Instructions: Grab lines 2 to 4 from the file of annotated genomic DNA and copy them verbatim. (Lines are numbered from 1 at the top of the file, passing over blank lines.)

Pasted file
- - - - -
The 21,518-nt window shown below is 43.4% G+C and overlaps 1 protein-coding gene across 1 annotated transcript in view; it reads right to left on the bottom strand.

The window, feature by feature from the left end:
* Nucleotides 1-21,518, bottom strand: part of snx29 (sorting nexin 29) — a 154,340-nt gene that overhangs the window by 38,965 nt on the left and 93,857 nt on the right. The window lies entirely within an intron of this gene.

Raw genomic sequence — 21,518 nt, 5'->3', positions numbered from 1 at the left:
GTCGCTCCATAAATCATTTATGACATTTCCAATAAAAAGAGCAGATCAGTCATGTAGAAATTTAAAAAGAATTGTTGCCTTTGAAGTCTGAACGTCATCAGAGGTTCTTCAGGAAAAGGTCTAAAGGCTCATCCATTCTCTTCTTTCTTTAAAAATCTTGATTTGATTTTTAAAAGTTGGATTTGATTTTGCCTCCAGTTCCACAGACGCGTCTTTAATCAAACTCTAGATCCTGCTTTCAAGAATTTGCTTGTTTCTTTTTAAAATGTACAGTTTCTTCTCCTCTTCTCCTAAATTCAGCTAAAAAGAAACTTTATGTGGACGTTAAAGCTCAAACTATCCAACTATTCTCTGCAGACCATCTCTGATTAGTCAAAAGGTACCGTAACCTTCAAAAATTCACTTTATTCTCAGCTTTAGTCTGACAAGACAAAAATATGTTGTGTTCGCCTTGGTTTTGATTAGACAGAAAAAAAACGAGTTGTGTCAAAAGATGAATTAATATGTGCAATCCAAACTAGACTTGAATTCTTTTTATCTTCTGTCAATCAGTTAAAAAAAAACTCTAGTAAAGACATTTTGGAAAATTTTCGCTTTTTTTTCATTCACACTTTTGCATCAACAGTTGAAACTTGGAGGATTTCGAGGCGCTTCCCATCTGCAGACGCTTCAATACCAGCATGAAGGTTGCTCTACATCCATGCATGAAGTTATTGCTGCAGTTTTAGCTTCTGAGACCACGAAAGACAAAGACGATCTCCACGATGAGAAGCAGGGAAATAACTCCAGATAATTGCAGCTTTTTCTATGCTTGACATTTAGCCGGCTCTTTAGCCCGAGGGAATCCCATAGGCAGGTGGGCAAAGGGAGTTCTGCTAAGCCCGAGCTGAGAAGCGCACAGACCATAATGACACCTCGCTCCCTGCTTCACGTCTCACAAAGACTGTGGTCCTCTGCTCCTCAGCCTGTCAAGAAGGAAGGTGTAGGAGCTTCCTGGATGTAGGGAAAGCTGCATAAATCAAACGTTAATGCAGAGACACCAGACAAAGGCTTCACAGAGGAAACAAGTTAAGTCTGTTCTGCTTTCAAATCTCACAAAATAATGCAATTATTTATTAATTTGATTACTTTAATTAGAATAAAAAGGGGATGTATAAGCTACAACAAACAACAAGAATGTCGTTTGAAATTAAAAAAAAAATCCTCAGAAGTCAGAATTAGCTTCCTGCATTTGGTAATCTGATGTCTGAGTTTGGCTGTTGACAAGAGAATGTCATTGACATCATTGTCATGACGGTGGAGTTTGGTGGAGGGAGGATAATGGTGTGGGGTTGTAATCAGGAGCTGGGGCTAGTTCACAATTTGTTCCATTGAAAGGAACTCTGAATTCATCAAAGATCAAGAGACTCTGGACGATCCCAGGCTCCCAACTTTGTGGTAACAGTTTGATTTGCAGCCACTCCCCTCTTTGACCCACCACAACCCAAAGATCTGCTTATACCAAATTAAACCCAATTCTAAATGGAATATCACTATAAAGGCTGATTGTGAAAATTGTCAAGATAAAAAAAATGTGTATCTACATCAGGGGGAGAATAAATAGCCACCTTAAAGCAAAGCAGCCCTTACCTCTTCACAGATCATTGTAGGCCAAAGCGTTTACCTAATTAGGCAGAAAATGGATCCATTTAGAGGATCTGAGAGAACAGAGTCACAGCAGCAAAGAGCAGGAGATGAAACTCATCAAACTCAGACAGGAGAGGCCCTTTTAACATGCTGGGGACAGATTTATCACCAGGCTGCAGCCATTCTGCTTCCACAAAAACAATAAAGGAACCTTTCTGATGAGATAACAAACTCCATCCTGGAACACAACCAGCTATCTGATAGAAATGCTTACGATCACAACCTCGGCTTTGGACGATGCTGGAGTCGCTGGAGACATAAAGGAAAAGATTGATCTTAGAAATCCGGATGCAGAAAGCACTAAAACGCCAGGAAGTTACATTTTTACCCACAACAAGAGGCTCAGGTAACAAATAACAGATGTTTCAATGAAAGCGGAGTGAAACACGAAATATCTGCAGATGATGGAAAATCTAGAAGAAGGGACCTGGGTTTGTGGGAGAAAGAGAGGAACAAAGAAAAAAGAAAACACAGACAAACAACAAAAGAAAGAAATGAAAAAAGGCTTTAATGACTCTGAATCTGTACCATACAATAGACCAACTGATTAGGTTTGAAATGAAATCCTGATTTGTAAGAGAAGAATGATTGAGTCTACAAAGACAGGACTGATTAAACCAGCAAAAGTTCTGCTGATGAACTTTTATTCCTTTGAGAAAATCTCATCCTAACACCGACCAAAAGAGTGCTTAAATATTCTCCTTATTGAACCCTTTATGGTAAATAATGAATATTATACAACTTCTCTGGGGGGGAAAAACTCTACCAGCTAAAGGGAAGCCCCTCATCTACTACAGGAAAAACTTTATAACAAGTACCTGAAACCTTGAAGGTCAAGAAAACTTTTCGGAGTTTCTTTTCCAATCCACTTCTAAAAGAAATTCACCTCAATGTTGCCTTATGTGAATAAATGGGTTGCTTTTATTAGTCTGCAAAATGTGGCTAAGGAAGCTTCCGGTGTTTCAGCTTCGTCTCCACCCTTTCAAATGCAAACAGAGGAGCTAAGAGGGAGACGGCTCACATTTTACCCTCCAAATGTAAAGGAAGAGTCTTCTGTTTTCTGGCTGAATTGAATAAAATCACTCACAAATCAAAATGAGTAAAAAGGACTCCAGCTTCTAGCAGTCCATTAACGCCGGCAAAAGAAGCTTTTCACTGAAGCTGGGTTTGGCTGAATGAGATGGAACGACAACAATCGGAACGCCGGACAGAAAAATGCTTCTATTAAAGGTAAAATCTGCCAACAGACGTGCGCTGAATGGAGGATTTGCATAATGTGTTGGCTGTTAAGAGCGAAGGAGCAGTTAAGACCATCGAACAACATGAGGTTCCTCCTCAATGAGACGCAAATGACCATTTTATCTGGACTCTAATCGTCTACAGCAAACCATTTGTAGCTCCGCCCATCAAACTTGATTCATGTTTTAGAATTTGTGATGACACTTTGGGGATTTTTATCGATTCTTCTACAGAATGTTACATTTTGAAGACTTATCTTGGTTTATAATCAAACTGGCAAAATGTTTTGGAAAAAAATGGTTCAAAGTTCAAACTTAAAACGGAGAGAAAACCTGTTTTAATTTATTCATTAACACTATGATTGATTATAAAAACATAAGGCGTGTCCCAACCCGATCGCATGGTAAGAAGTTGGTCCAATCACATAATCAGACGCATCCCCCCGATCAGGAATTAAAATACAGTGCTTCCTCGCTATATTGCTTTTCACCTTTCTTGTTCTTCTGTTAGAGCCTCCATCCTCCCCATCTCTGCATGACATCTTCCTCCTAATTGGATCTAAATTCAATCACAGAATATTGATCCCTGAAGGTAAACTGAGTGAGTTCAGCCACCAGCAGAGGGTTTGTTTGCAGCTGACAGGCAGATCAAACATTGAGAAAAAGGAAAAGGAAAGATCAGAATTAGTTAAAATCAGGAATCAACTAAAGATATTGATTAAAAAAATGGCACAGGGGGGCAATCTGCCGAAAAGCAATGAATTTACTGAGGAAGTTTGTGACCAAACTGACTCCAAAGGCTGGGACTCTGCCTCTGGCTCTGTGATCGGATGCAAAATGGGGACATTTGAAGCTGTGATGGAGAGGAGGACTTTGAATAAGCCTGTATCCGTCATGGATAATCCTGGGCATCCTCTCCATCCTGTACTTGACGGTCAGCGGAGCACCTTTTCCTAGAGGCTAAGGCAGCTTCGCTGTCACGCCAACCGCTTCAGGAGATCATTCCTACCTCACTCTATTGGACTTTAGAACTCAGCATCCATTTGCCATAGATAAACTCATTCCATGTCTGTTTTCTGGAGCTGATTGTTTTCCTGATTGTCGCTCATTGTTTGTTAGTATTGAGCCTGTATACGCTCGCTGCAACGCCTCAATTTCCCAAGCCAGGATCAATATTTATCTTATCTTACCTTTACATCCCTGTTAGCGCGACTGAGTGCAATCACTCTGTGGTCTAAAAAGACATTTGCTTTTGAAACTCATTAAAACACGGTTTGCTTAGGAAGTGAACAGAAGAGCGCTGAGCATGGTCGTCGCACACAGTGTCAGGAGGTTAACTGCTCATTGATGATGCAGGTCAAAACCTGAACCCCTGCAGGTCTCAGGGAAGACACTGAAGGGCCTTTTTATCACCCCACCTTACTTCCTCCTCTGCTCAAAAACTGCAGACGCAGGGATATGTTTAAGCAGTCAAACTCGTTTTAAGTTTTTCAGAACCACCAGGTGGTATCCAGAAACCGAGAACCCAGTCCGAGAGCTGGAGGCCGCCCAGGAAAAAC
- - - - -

The window, feature by feature from the left end:
* Nucleotides 1-21,518, bottom strand: part of snx29 (sorting nexin 29) — a 154,340-nt gene that overhangs the window by 38,965 nt on the left and 93,857 nt on the right. The window lies entirely within an intron of this gene.

Raw genomic sequence — 21,518 nt, 5'->3', positions numbered from 1 at the left: